Brandon Cortés- News Writer
The add/drop class policy could be extended for up to two weeks thanks to a proposal drafted and submitted by Registrar Alicia Carroll to the Faculty Senate. Some universities throughout Connecticut have already extended the deadline to add or drop a course to two weeks, with the university being one of those which has not yet done so.
In addition to extending the duration to two weeks, a notable change in the course withdrawal process is that students will no longer require the Dean’s approval; instead, the department chairperson’s permission will suffice.
“Students will also no longer be required to demonstrate extraordinary circumstances too,” Carroll said. “Things like financial aid won’t be affected, and students will no longer receive a ‘W’ grade in the second week if they drop the course from their schedule.”
Carroll suggests that this change can offer significant advantages to students.
Nonetheless, it is advisable for students to engage in open conversations with their instructors, discussing the potential consequences of withdrawing from a course, especially during the second week of classes.
This proactive communication ensures that students are well-informed about the implications and can make informed decisions regarding their academic choices.
Biology major Santi Arounsack-Colon, a junior, expressed curiosity about the shift to a two-week period, noting that it appears to be a change that could positively impact the academic experiences of students. He said that one week is often not enough for students to fully get used to a class.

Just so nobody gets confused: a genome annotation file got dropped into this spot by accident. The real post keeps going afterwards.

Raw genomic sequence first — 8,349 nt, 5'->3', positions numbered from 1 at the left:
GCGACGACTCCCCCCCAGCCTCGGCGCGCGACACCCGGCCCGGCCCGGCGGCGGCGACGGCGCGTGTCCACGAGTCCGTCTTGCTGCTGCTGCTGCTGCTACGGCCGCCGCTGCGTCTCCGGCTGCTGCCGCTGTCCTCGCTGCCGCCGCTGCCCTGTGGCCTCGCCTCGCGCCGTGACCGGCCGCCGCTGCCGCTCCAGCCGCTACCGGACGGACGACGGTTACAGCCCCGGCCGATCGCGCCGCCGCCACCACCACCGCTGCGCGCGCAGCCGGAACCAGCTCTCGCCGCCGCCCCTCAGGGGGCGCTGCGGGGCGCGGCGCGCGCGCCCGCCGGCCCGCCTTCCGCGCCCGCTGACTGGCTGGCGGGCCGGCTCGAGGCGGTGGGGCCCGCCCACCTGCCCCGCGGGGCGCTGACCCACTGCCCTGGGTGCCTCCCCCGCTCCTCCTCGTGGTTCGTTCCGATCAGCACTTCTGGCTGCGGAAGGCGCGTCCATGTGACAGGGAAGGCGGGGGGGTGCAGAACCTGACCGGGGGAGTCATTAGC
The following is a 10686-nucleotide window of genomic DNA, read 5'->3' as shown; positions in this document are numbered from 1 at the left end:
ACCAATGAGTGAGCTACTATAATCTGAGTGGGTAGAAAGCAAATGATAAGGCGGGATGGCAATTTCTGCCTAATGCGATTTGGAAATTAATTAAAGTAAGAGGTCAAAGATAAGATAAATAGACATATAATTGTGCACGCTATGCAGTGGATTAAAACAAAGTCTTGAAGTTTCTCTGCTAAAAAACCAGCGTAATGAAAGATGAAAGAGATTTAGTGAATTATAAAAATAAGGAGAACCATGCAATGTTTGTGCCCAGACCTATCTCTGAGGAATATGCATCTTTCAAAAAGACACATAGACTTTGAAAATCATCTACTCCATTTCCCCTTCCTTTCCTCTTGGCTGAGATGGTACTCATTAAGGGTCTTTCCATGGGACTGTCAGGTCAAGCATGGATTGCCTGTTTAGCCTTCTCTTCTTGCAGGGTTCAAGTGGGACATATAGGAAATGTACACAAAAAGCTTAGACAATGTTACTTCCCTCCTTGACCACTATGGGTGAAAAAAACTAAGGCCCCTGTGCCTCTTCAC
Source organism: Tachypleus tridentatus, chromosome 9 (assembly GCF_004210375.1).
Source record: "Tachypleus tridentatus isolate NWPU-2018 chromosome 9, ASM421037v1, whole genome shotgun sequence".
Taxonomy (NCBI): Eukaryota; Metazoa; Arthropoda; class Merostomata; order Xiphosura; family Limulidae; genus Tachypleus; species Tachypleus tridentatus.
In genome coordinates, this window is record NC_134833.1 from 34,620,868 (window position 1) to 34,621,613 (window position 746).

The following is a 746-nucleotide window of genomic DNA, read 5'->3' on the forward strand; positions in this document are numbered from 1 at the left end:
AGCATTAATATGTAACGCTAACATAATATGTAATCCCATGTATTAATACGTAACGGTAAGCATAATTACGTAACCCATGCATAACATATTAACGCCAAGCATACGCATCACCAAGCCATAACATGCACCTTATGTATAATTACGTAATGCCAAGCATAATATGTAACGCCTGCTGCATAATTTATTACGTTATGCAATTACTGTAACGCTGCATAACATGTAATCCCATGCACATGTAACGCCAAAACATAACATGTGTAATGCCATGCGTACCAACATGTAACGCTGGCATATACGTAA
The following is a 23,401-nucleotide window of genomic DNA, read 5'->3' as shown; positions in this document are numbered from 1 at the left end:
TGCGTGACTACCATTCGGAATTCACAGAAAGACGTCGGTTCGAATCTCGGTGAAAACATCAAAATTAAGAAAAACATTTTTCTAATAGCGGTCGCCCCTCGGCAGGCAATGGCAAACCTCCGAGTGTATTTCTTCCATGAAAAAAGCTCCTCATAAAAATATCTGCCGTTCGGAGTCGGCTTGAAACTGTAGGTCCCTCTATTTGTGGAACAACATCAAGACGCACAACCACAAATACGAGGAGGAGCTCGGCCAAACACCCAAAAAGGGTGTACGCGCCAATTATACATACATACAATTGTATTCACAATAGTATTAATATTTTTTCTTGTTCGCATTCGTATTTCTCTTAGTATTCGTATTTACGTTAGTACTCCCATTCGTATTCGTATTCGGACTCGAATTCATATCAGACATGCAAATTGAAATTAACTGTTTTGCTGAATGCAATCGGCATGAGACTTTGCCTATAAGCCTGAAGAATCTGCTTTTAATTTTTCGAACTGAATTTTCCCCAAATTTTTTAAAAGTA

“What is the time frame for an average class? One to two hours a day? That means that is three and a half hours a week,” Arounsack-Colon said.
Arounsack-Colon mentioned that for classes that meet two to three times a week, many teachers do not even cover the real material until the second week. This makes the one-week timeframe quite tight, and having two weeks could really help students get a better handle on the course before deciding whether to drop it.
“That is just not enough time for students to get familiarized with the class and decide if they should stay or get out of there,” Arounsack-Colon said.
However, it is important to note that this is just a proposal, and nothing has been decided yet since it is a long process that can take months to reach a final decision.
The proposal was submitted by Caroll to Faculty Senate President Natalie Starling, who then assigned it to a subcommittee of the Faculty Senate for review.
Carroll says that if the subcommittee are in support or have additional changes, they will prepare a resolution of the revised policy to be voted on by the full Faculty Senate. If approved, the resolution will be forwarded to Interim President Dwayne Smith for review and approval or denial.
“This is the last step in the approval process,” Carroll said. “If it gets approved, then we would hopefully implement this change by next fall.”